U.S. stock indexes did not appear to have a significant move either way in response to news that the special counsel’s probe into Russian meddling in the 2016 presidential election concluded without finding evidence that the Trump campaign conspired or coordinated with Russia.
Atty. Gen. William P. Barr issued a summary of the report Sunday, in which special counsel Robert S. Mueller III did not find evidence that President Trump’s campaign conspired or coordinated with Russia to influence the election. Mueller also reached no conclusion on whether Trump obstructed justice.
Still, the end of the Russia probe alleviates some reasons for concern in the market, said Tom Martin, senior portfolio manager with Globalt Investments.
“The Mueller report, at the margin, is a net positive for the market, as it removes some degree of uncertainty, although some uncertainty remains about what the various and ongoing investigations will turn up,” he said.
Losses in technology and financial companies outweighed gains in consumer discretionary and industrial stocks Monday.
Chipmaker Micron Technology dropped 2.6%, while Synchrony Financial slid 1.4%. Homebuilder Lennar climbed 3.6% to lead the consumer discretionary sector, while retailer L Brands picked up 2.6%.
Apple’s splashy announcement of new offerings, including a subscription TV service due to launch in the fall, failed to impress investors. The stock slid 1.2% after the consumer electronics giant disclosed details of its forthcoming Apple TV Plus and other services, including subscriptions for games and news.
The company did not say how much Apple TV Plus, which will be ad-free, will cost or when exactly it will debut.
The new service will put Apple in direct competition with big streaming services including Netflix and Amazon Video. Apple is pushing digital subscriptions as it searches for new growth amid declining sales of its iPhones, long the company’s marquee product and main money maker.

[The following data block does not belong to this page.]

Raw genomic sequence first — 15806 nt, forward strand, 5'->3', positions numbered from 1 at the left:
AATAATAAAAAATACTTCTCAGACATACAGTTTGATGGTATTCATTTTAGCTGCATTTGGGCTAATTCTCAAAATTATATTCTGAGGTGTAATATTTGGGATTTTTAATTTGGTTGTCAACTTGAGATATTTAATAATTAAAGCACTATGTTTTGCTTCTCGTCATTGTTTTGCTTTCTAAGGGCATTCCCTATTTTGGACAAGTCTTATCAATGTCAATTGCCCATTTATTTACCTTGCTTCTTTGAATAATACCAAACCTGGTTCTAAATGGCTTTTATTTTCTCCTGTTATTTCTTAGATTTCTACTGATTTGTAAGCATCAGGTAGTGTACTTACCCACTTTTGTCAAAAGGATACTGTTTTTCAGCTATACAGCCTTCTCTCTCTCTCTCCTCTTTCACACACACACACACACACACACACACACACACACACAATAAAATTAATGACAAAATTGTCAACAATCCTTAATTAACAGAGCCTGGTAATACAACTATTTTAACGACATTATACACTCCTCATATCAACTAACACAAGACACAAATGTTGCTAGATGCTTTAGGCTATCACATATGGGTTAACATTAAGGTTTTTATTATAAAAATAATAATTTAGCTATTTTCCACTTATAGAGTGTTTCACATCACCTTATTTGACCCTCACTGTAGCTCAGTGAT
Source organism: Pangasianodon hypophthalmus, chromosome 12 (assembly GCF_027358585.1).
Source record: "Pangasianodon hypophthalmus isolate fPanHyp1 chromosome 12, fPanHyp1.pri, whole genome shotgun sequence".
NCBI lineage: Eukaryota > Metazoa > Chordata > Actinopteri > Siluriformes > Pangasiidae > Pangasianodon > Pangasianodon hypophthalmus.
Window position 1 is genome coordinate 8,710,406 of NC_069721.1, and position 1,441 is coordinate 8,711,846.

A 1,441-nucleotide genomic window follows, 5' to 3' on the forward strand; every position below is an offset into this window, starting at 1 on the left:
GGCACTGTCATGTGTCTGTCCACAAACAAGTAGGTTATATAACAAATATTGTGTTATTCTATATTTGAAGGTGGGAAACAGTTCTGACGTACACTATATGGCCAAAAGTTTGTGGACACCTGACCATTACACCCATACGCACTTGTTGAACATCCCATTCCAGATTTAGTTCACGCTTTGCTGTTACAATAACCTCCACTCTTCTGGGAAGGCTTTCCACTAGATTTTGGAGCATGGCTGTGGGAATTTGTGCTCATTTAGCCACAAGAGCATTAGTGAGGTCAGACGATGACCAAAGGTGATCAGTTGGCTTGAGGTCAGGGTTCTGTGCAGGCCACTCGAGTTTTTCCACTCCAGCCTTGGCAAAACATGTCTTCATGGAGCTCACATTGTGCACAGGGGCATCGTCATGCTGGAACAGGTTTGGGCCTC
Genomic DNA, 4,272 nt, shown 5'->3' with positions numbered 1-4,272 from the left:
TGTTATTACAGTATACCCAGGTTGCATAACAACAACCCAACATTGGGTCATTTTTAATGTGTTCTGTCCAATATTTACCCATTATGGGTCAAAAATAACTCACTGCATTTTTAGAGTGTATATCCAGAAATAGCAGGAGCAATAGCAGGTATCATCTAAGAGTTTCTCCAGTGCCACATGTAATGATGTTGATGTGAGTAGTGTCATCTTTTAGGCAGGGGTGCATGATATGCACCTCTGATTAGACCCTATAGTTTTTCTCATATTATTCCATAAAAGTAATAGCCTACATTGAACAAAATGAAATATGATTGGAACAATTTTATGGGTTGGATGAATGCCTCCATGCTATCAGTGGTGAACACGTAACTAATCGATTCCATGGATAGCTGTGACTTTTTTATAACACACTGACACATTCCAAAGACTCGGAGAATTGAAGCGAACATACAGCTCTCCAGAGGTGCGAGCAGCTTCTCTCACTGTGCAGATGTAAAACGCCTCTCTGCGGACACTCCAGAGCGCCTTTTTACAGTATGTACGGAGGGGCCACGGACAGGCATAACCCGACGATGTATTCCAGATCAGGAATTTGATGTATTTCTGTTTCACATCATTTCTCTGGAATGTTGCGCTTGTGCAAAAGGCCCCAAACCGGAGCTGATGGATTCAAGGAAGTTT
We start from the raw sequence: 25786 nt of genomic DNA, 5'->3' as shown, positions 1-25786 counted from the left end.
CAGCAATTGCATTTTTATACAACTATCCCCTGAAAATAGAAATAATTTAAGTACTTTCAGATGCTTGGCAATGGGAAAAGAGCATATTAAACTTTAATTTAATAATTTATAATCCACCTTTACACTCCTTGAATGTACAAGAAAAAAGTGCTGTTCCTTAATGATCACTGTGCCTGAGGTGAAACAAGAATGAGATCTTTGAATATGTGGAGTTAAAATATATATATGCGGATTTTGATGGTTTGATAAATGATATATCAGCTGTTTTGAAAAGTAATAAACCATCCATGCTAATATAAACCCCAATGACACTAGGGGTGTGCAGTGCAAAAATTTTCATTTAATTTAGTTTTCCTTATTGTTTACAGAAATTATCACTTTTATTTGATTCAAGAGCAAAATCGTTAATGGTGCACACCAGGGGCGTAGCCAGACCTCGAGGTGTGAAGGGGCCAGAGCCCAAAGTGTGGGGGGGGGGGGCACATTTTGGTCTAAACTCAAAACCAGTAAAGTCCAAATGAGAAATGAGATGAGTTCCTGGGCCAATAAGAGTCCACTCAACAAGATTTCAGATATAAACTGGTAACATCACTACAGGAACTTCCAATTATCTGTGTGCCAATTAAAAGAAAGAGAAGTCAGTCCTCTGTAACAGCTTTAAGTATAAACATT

Airline shares declined as major carriers continued to cancel flights because of the grounding of Boeing 737 Max aircraft as federal regulators continue to investigate two deadly crashes involving the plane model.
American Airlines fell 1.2% a day after the company said it will be canceling about 90 flights a day through April 24. The airline has 24 Boeing 737 Max aircraft in its fleet.
Southwest Airlines, which has 34 Max aircraft, is canceling, on average, 130 daily flights. Its shares slid 1.3%. Boeing fared better, adding 2.3%.
Energy futures finished mostly higher. Benchmark U.S. crude oil dipped 0.4% to settle at $58.82 a barrel. Brent crude, the international standard, rose 0.3% to close at $67.21 a barrel.
Wholesale gasoline added 0.6% to $1.94 a gallon, heating oil gained 0.7% to $1.98 a gallon and natural gas inched up 0.1% to $2.76 per 1,000 cubic feet.
Gold gained 0.8% to $1,322.60 an ounce, silver rose 1% to $15.57 an ounce and copper picked up 0.5% to $2.86 a pound.
The dollar fell to 110.06 yen from 110.07 Japanese yen on Friday. The euro strengthened to $1.1312 from $1.1294.